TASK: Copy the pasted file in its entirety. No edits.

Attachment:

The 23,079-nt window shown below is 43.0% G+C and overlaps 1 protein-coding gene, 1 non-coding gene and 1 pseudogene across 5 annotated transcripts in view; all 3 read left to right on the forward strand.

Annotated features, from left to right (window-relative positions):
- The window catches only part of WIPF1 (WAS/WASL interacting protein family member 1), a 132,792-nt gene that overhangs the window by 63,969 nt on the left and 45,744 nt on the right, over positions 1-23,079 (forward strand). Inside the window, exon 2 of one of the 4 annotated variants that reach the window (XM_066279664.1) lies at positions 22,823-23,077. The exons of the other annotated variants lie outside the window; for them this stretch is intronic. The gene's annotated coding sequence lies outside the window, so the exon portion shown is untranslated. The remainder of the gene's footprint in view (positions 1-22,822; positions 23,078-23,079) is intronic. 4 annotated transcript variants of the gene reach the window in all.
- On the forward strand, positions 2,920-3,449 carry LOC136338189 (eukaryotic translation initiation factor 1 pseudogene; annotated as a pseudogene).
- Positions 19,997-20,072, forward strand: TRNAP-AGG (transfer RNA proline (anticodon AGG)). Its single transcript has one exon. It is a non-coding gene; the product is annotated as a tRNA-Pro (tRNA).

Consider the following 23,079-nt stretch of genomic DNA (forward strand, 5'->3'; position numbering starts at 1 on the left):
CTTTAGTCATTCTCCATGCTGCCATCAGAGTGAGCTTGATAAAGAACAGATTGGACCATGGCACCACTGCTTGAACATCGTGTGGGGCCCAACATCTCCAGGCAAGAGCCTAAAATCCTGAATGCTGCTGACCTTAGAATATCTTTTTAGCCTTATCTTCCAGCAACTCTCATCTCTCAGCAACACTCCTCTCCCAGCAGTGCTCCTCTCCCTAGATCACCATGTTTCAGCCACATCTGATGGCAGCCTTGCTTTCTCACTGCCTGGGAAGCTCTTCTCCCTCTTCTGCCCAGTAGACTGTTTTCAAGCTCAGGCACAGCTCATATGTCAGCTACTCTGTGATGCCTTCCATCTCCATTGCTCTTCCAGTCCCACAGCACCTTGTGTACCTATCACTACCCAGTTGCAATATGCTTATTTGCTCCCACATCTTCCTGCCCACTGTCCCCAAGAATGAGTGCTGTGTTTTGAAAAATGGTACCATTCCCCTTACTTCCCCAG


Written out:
The 23,079-nt window shown below is 43.0% G+C and overlaps 1 protein-coding gene, 1 non-coding gene and 1 pseudogene across 5 annotated transcripts in view; all 3 read left to right on the forward strand.

Annotated features, from left to right (window-relative positions):
- The window catches only part of WIPF1 (WAS/WASL interacting protein family member 1), a 132,792-nt gene that overhangs the window by 63,969 nt on the left and 45,744 nt on the right, over positions 1-23,079 (forward strand). Inside the window, exon 2 of one of the 4 annotated variants that reach the window (XM_066279664.1) lies at positions 22,823-23,077. The exons of the other annotated variants lie outside the window; for them this stretch is intronic. The gene's annotated coding sequence lies outside the window, so the exon portion shown is untranslated. The remainder of the gene's footprint in view (positions 1-22,822; positions 23,078-23,079) is intronic. 4 annotated transcript variants of the gene reach the window in all.
- On the forward strand, positions 2,920-3,449 carry LOC136338189 (eukaryotic translation initiation factor 1 pseudogene; annotated as a pseudogene).
- Positions 19,997-20,072, forward strand: TRNAP-AGG (transfer RNA proline (anticodon AGG)). Its single transcript has one exon. It is a non-coding gene; the product is annotated as a tRNA-Pro (tRNA).

Consider the following 23,079-nt stretch of genomic DNA (forward strand, 5'->3'; position numbering starts at 1 on the left):
CTTTAGTCATTCTCCATGCTGCCATCAGAGTGAGCTTGATAAAGAACAGATTGGACCATGGCACCACTGCTTGAACATCGTGTGGGGCCCAACATCTCCAGGCAAGAGCCTAAAATCCTGAATGCTGCTGACCTTAGAATATCTTTTTAGCCTTATCTTCCAGCAACTCTCATCTCTCAGCAACACTCCTCTCCCAGCAGTGCTCCTCTCCCTAGATCACCATGTTTCAGCCACATCTGATGGCAGCCTTGCTTTCTCACTGCCTGGGAAGCTCTTCTCCCTCTTCTGCCCAGTAGACTGTTTTCAAGCTCAGGCACAGCTCATATGTCAGCTACTCTGTGATGCCTTCCATCTCCATTGCTCTTCCAGTCCCACAGCACCTTGTGTACCTATCACTACCCAGTTGCAATATGCTTATTTGCTCCCACATCTTCCTGCCCACTGTCCCCAAGAATGAGTGCTGTGTTTTGAAAAATGGTACCATTCCCCTTACTTCCCCAG